Antelope Canyon – The Magic & The Reality – Stephen Vincent-Grace

Welcome one and all to a new year of blogs and content on the Fuji X Aus site made especially for the Fuji X Aus community. 2019! When I was a kid, 2019 was the far distant future where we all had flying cars and jetpacks. Whilst no jetpack, not to worry, as we have access to the best camera system currently on the planet. To kick things off, we have a guest blogger today in Stephen Vincent-Grace. Stephen is a travel photographer and blogger of his own amazing site and today he shares with us some of his journey and experience with Fujifilm X Series. Stephen, the floor is all yours…


Stephen Vincent-Grace – HELLO & WELCOME

First of all, a quick thank you for reading my first ever blog post for Fuji X Aus and Happy New Year. Hopefully, this will be one of many posts where I will share my travel adventures with my Fujifilm gear from around the world. I would like to dedicate my first post to a recent experience I had where I finally visited the magical and infamous Antelope Canyon, a location I have been eyeing ever since seeing the canyon in books over ten years ago.

If you intend on going to see Antelope Canyon like I did there are a few things you need to be aware of. One, you will need to book a guided tour from tour companies run by the Navajo Native Americans. Two, there are two types of tours, the standard cheaper tour where there are no tripods, bags or pretty much anything allowed or the Photography tour, which is a smaller group of around 8 to 12 people, where tripods, camera bags and pretty much anything you can carry on you are allowed, oh be aware the photography tour is double the price. Sadly the fact is, if you want to get ‘the shot’ or pretty much any shot without people in them then you will need to do the photography tour.

“Seeing the light”

Booking is essential and you will need to book at least a week in advance and if you are going in peak season which is the summer months where the light is optimal for those magical light beams you will need to book months in advance. I went at the end of September which is the start of the off-peak season, which means less people but as you will see in this post that still is a lot of people. I would hate to see how busy it is during peak season.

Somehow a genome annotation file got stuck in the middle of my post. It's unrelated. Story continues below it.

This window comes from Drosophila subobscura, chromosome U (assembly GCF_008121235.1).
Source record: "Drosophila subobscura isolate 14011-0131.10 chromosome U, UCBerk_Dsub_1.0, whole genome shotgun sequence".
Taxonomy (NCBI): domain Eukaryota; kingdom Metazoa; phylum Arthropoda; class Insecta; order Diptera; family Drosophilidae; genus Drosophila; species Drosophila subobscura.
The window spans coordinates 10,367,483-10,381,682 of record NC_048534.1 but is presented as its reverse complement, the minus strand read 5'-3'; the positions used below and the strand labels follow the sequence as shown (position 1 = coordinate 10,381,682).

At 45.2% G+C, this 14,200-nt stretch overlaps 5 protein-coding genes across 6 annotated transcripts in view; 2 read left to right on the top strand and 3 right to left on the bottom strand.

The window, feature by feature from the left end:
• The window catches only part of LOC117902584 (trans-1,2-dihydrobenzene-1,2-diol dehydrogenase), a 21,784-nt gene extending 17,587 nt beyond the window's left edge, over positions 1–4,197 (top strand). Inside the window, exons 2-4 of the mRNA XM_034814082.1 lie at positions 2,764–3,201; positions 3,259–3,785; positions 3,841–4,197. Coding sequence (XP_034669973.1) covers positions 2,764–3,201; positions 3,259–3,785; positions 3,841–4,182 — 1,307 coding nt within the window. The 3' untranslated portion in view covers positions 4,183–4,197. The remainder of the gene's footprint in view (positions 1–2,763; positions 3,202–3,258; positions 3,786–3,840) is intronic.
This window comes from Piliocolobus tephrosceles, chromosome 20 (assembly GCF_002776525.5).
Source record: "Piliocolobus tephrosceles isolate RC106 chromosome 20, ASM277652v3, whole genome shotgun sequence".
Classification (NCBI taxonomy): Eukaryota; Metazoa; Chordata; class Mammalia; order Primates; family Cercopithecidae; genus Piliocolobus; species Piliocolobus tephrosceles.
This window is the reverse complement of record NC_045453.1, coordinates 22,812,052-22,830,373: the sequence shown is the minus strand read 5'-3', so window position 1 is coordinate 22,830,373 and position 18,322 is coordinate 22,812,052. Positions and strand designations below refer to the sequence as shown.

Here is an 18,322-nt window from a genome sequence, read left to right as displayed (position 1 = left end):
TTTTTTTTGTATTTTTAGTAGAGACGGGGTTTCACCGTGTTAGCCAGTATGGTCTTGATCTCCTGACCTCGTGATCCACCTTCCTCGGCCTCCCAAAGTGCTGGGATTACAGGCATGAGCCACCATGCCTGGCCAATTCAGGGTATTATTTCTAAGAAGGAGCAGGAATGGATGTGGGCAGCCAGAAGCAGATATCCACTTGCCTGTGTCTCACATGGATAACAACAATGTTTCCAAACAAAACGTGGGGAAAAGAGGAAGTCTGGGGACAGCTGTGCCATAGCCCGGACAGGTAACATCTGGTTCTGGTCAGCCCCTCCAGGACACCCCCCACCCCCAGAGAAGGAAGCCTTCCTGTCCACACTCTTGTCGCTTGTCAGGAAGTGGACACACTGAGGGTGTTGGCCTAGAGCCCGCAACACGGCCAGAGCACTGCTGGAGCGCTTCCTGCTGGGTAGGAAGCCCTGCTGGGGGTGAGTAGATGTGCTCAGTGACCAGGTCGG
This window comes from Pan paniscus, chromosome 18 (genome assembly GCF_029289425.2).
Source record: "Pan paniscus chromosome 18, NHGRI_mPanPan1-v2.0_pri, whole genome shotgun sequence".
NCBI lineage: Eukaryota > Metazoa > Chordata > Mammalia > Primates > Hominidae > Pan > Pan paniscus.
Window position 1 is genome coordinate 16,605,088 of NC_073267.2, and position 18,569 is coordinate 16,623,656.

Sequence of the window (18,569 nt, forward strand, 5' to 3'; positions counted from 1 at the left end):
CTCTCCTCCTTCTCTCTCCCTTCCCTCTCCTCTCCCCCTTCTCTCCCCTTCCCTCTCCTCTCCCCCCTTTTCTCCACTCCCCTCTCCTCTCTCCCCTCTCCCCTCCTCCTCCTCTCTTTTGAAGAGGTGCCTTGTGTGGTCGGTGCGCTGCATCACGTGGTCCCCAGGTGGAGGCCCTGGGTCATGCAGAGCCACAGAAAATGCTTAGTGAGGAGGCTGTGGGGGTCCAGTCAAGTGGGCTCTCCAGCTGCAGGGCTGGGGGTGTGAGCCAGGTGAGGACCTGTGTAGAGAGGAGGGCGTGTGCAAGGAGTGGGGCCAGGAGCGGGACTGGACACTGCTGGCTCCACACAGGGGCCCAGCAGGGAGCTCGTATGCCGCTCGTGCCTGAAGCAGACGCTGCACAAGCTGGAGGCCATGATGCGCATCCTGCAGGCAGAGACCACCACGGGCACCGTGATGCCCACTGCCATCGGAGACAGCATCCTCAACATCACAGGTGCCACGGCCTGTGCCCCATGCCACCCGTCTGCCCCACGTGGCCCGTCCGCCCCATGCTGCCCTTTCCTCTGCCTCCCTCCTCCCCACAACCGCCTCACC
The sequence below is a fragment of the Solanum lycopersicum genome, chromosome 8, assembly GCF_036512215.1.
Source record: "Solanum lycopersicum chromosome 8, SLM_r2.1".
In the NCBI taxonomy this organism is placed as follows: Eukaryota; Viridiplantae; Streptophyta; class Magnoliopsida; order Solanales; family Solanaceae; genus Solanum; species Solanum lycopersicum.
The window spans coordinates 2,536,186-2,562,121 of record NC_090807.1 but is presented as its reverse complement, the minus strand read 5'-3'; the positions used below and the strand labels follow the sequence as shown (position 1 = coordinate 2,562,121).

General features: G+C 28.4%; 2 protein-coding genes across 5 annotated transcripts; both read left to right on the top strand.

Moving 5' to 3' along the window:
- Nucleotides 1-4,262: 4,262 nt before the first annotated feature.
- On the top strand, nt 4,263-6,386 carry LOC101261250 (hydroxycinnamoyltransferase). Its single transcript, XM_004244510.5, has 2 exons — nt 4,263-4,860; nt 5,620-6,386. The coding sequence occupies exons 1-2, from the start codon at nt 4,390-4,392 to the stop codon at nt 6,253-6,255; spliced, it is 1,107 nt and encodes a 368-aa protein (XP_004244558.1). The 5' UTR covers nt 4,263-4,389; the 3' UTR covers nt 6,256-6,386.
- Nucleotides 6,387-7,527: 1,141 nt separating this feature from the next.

“The candle”


Considering this is a Fuji blog let’s first talk about the gear. When on the back of the trailer into the canyon I eyed my fellow photographers, a bunch of lovely photographers of all ages with different equipment and experience levels. There was the cool calm and collected older-couple, the Sony shooters. There was the confident Canon guy who was holding his tripod and camera with his foot! When he looked at me, he could see I was mortified by the rough use, but he said to me “my Canon can go through anything and never lets me down”, he puzzlingly had the 70-200 telephoto on his 5D Mark 3. There were other Canon and Sony shooters and then last of all there was me, the Fuji guy!

“Lines run like this throughout the canyon pretty much all day”

The body I shot with was the X-Pro2 (X-T3 has been purchased recently which will be my new main landscape shooter but more about that another time). My lens of choice for this experience was the 10-24mm F4 which was the only choice as the 8-16mm had not been released. I didn’t even bother considering any other lenses, I was however very worried about the non-WR and all the dust, so I put a rain cover over the lens which didn’t last long on the camera as it got in the way from the stress and quick shooting experience. Glad to say though the 10-24 continues to be the workhorse no matter if its rain, dust or wind. My tripod is the Really Right Stuff travel tripod and ball head, they are super expensive but for me, the best. You don’t need to upgrade tripods very often if at all, so I went all out.

“Packing them in”


To get into the canyon there is a short and bumpy road on the back of a trailer then it’s time for business where the guide will warn you to be ready. You won’t have much time so make sure you know your tripod and camera settings as it’s going to be a stressful experience. When you get off the trailer you will see this giant crack in the landscape and it is impressive. I started to get nervous as I really wanted to make sure I got two or three great shots and make the most of the opportunity in front of me. The group entered the canyon and it was quite calm, I could hear lots of people but us photographers were in awe. We got our tripods out and shot the first composition. It was a little tight but manageable with a bit of teamwork it went well, I thought to myself ‘this isn’t so bad, first great shot done and dusted, this is going to be easy….. I thought.

“Experiences like this are all too common once in the canyon for the photographers”